As you say, “The best solution is found with good theology and clear thinking,” but these things must also be applied to the medium itself.

  • http://wipfandstock.com/store/As_Though_It_Were_Actually_True_A_Christian_Apologetics_Primer Matt C.

    Dan @ 19,

    “Still, I must take issue with some of the premises. Physical proximity does not automatically denote a higher level of connection.”

    I think there is an unspoken assumption of “all other things being equal” in this thread (at least in my posts). Sure the best possible online interaction might be better than the worst possible physical interaction. Also, as you note, certain activities may (all other things being equal) be better online. (It’s interesting to note that both of your examples have mostly to do with information transfer, though.) However, it does not follow from these points that the medium is neutral.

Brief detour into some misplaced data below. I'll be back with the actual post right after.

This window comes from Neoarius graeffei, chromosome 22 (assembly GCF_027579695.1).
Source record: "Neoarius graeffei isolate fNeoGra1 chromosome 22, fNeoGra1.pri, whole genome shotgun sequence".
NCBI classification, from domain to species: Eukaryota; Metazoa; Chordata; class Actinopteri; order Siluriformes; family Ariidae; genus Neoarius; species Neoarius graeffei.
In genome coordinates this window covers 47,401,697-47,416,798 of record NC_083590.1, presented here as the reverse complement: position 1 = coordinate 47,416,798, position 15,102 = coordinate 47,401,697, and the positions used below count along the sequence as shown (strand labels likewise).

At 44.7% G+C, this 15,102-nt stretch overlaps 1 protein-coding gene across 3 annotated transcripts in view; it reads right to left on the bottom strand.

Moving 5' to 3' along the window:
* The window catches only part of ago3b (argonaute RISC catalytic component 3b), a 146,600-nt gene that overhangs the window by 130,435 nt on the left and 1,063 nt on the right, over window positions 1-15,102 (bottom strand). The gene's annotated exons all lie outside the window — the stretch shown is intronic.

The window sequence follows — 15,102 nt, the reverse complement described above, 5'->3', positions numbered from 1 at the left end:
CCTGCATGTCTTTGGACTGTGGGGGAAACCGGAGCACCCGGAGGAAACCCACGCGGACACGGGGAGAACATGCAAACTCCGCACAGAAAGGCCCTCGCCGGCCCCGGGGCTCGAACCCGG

As you say, “The best solution is found with good theology and clear thinking,” but these things must also be applied to the medium itself.

  • http://www.toddstadler.com/ tODD

    There’s a lot of good discussion here. To me, that’s a pretty good answer to whether or not the Internet can be used for, oh, I don’t know, discussion of spiritual topics. :)

    Of course, several other people here are correct in noting that church is not merely for the purpose of discussing of spiritual things. Many have noted the lack of sacraments (probably not a problem with churches that reject sacraments, who I imagine to be embracing this virtual church concept).